A stunning winter wonderland, Harbin promises a memorable white Christmas.
In the evening, taking a horse and carriage among the glacial palaces and climbing icy stairways to crystal castles is like entering the realm of the Snow Queen.
Thirty degrees below zero and the river iced over — perfect! Perfect that is for Harbin, where these are ideal conditions for the chilled thrills the city is famous for. With the frozen fantasia of its ice and snow festival and some of the best skiing in China nearby, Harbin revels in being the proverbial winter wonderland. But there is more to the city’s charm than just its festive appeal, and a visit at any time of the year will be both memorable and enjoyable.
Harbin's ice and snow festival , which officially begins on the 5th of January and lasts for a month, is by far the city’s largest attraction. It holds around a million visitors spellbound every year, especially after dark when the spectacular ice sculptures are illuminated and glow in a myriad of changing colours.
In the evening, taking a horse and carriage among the glacial palaces and climbing icy stairways to crystal castles is like entering the realm of the Snow Queen. There are also slippery slides to ride and “ice cafes” offering warm tea and hot food, and winter swimming for those who are brave or foolhardy enough to take a literally breathtaking dip. The frozen river is also playground for skating and winter sports.
For those who prefer skiing to skating, Harbin is home to the best ski slopes in China, some of which serve as the primary training venue for the national teams. Yabuli is establishing itself as an all-round winter resort so it offers other activities such as horse sledding through the pine forests for those who don’t want to try the ski runs.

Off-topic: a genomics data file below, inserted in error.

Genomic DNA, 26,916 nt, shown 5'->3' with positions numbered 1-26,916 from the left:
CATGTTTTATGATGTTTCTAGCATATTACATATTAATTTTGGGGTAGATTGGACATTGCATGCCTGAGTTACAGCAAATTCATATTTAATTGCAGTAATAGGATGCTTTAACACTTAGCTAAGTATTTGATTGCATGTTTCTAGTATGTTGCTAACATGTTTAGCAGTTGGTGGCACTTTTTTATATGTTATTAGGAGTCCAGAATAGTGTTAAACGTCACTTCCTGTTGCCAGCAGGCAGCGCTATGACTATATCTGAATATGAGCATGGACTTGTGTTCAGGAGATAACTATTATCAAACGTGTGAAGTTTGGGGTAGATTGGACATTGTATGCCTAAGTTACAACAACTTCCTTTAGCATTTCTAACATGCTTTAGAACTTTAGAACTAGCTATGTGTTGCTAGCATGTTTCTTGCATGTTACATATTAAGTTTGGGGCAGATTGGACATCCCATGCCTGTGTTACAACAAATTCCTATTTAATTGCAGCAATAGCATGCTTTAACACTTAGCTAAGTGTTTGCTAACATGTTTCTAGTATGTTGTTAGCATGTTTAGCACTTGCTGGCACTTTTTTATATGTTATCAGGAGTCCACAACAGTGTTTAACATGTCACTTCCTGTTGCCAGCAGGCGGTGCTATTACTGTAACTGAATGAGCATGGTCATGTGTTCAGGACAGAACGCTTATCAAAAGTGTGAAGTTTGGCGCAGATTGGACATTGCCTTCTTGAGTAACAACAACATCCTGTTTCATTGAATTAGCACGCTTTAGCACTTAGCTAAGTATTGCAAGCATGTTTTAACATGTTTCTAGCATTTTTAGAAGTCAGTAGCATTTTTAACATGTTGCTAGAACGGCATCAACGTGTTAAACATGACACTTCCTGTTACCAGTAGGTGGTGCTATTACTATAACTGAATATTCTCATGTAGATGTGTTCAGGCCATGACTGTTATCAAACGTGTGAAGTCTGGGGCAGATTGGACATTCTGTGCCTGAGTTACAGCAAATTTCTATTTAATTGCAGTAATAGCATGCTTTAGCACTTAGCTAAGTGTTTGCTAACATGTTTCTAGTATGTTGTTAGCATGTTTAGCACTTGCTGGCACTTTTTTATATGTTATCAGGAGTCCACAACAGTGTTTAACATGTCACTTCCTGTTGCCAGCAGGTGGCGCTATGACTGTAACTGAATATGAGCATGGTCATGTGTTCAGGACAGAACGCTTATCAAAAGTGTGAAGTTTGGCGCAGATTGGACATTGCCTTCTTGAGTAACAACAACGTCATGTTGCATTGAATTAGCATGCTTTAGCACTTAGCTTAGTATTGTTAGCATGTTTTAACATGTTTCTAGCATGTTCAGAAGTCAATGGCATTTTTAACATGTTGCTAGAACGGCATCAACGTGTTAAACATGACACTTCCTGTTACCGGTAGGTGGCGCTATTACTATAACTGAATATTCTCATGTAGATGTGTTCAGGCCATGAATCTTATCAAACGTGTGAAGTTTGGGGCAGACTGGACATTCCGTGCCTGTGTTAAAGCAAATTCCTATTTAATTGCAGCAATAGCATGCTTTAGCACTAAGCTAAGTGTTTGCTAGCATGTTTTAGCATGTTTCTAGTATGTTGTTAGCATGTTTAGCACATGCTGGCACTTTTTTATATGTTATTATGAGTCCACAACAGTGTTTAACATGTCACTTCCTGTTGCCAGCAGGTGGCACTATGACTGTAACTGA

Situated opposite Sun Island, overlooking the Songhua River, Shangri-La Hotel, Harbin is ideally located for those visiting for the ice and snow extravaganza, and coming back to its warm friendly service and excellent facilities means you won’t mind venturing out into the cold. It is also easy and entertaining to walk along the riverbank from the hotel to the pedestrianised street that is the heart of the old town.
Harbin began as a small fishing port. Its name is a Manchu word meaning “where the fishing nets are dried”, but the completion of the railway linking it with Vladivostok at the end of the 19th century transformed Harbin into one of China's most cosmopolitan cities, with the initial influx of Russian traders and Jews fleeing the progroms creating a thriving environment that soon attracted people from all over the world.
The city's legacy can be seen in the Russian Orthodox churches and the former synagogue, which is now a museum covering Harbin's Jewish history, while a stroll down the cobble-stoned Center Street will reveal a variety of architectural styles influenced by the Belle Epoque. The street itself is popular with locals who promenade up and down looking at the furs and jewellery while eating ice cream.
If the idea of ice cream in winter doesn’t appeal you can dine on some of Harbin’s famous dumplings at Orient King of Dumplings or sample some stroganoff or borscht at one of the many Russian restaurants in the area, such as Katusha near the flood monument. This is also the place to stock up on warmer socks and gloves, as outdoor specialists such as Jack Wolfskin and Columbia are located on one of the side streets.
On the riverbank opposite Center Street you’ll find the station for the cable cars that glide across the river to Sun Island Wetland Park, which is the main site for the ice and snow festival and the locals’ favourite destination for recreation during the summer months. The park consists of one large island, some smaller islands and several beaches where you can swim in the river or sunbathe, as well as lakes for boating, a fairground and an arms museum.
The northern part of the main island is mainly forest areas and is home to the Siberian Tiger Park, which offers a chance to see these beautiful animals up close, although it is not for the squeamish as most visitors come to see the powerful predators red in tooth and claw.
Harbin is keen to promote its wetlands, and venturing out of the city to see its rich variety of wetlands in the warmer months is a great way to cool off. There are also mountain parks for those who have the time to travel further afield. While most famous for its winter offerings, Harbin’s verdant, shaded streets in summer offer respite from hotter climates, making it the ultimate year-round destination.
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If time permits, i'd like to visit.